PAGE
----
Since Lennox Lewis retired a unified champion with victory over Vitali Klitschko back in 2003, Britain has patiently waited for a new heavyweight hope.
Plenty of false dawns
The closest to come to hero status was David Haye, who briefly reigned as the WBA heavyweight champion before receiving a beat down from the iron fists of Wladimir Klitschko. Recent indications have shown he may come out of retirement before the year is out, but many believe he will not live up to former glories.
Gold medal Olympian Audley Harrison was nicknamed ‘Fraduley’ after failing to impress in his professional outings, while Liverpool’s David Price is still recovering his career after two devastating knockout defeats to fringe contender Tony Thompson.
Seven-fight novice Anthony Joshua finds the hopes of a nation pinned on his shoulders, but Tyson Fury could represent the next realistic hope of a British heavyweight champion.
Fresh test on Saturday night
A frustrating last ten months culminated in yet another pull out this week, with Dereck Chisora fracturing his hand in sparring and pulling out of their European title and WBA world title eliminator bout this weekend. Two prospective fights against Haye fell through last year, making it three career-defining showdowns cancelled within a year; rough luck by anyone’s imagination.
In an ironic twist of fate Fury will now face Belarussian giant Alexander Ustinov, the sparring partner who Chisora broke his hand punching.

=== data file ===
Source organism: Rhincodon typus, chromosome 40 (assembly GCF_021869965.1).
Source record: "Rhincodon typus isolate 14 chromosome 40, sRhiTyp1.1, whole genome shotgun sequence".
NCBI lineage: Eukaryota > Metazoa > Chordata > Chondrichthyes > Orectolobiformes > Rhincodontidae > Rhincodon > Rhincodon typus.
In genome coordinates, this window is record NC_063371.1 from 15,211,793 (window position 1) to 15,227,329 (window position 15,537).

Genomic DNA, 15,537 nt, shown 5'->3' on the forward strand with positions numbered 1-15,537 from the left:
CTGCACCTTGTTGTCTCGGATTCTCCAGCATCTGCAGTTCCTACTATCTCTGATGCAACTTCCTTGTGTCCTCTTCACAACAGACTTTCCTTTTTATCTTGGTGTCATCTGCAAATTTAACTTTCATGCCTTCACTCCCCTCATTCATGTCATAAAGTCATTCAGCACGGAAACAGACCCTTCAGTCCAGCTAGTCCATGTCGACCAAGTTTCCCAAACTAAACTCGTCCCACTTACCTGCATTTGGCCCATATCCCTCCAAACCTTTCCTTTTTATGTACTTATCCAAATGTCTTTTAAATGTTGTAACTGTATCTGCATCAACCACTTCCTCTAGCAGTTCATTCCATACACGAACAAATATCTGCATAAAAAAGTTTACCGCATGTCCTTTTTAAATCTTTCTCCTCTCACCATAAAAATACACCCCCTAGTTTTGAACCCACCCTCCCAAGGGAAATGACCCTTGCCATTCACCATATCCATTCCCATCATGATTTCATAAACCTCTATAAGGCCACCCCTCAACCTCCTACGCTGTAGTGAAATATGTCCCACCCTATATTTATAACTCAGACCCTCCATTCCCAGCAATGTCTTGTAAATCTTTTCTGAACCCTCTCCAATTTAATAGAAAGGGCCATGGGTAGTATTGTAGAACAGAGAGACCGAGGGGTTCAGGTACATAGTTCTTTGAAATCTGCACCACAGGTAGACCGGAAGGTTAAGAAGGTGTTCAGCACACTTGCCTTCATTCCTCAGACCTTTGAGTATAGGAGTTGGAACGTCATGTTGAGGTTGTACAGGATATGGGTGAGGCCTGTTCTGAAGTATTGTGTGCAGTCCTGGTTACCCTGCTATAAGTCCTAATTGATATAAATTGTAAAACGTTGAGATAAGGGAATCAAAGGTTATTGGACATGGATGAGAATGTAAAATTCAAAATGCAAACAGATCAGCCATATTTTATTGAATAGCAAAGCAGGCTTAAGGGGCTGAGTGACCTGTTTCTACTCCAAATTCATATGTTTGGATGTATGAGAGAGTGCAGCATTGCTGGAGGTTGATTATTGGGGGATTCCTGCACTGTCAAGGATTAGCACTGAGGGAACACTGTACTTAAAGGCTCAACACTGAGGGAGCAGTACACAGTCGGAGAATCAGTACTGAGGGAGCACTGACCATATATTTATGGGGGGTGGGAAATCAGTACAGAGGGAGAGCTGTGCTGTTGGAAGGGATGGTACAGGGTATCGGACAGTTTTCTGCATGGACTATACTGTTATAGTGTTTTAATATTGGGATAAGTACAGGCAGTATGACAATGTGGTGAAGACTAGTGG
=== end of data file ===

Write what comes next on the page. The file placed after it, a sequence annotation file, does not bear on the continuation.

Ustinov has one defeat from 30 outings, coming against world level contender Kubrat Pulev two years ago, but has barely fought anyone of note. It prompted Fury’s trainer and uncle, Peter, to brand the 37-year-old’s record “full of nobodies” ahead of the fight.
Personality is there – are the skills?
Fury will need to win with some conviction against Ustinov, hoping to tempt unified champion Wladimir Klitschko into a megabucks showdown should he come through his next fight against Pulev. Whether the Manchester man has the skills to defeat top-level opposition remain to be seen, though he ticks all boxes when it comes to personality.
Outrageous, controversial and comedic in equal amounts; Fury’s much-publicised Twitter rants can be both cringeworthy yet brutally effective. Some have landed him in trouble with the British boxing authorities, while some have landed him big fights and big paydays.
Everyone knows who the 25-year-old is and his attempt at a crossover appeal took him to the States, producing an in-ring solo singing performance after defeating Steve Cunningham.
Twenty two contests without defeat shows potential and he can barely shoulder any blame for the big fights falling through. However, defensive deficiencies have reared an ugly head and unheralded American Joey Abell was able to exploit them in his last fight. Abell’s record was a mere 29-7 at the time, so being rocked by someone of his calibre may worry the Fury camp.
Time will tell how good Tyson Fury can really be. Next British heavyweight champion? His personality guarantees pay cheques and big crowds, it’s up to him to show the world he can step up against better opposition.